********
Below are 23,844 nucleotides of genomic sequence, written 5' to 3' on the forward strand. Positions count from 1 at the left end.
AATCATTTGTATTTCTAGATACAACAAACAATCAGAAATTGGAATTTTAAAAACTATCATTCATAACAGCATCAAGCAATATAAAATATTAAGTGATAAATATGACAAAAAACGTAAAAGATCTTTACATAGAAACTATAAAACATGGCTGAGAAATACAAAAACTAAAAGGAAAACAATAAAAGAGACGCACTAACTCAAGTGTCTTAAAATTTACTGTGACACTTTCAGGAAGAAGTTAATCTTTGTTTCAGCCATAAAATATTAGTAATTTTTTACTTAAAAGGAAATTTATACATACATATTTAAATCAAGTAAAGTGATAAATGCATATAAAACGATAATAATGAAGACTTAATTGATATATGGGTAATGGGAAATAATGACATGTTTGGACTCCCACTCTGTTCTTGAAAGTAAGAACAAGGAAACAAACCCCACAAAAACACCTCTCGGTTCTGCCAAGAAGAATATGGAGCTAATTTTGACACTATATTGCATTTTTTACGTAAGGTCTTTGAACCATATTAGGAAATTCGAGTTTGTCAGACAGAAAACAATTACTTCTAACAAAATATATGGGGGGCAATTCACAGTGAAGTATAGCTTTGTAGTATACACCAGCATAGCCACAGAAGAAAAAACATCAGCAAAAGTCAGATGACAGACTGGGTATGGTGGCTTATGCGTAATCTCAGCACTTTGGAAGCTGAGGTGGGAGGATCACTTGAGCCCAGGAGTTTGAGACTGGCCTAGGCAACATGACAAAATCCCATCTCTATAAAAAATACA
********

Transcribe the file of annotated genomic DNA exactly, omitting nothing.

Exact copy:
Below are 23,844 nucleotides of genomic sequence, written 5' to 3' on the forward strand. Positions count from 1 at the left end.
AATCATTTGTATTTCTAGATACAACAAACAATCAGAAATTGGAATTTTAAAAACTATCATTCATAACAGCATCAAGCAATATAAAATATTAAGTGATAAATATGACAAAAAACGTAAAAGATCTTTACATAGAAACTATAAAACATGGCTGAGAAATACAAAAACTAAAAGGAAAACAATAAAAGAGACGCACTAACTCAAGTGTCTTAAAATTTACTGTGACACTTTCAGGAAGAAGTTAATCTTTGTTTCAGCCATAAAATATTAGTAATTTTTTACTTAAAAGGAAATTTATACATACATATTTAAATCAAGTAAAGTGATAAATGCATATAAAACGATAATAATGAAGACTTAATTGATATATGGGTAATGGGAAATAATGACATGTTTGGACTCCCACTCTGTTCTTGAAAGTAAGAACAAGGAAACAAACCCCACAAAAACACCTCTCGGTTCTGCCAAGAAGAATATGGAGCTAATTTTGACACTATATTGCATTTTTTACGTAAGGTCTTTGAACCATATTAGGAAATTCGAGTTTGTCAGACAGAAAACAATTACTTCTAACAAAATATATGGGGGGCAATTCACAGTGAAGTATAGCTTTGTAGTATACACCAGCATAGCCACAGAAGAAAAAACATCAGCAAAAGTCAGATGACAGACTGGGTATGGTGGCTTATGCGTAATCTCAGCACTTTGGAAGCTGAGGTGGGAGGATCACTTGAGCCCAGGAGTTTGAGACTGGCCTAGGCAACATGACAAAATCCCATCTCTATAAAAAATACA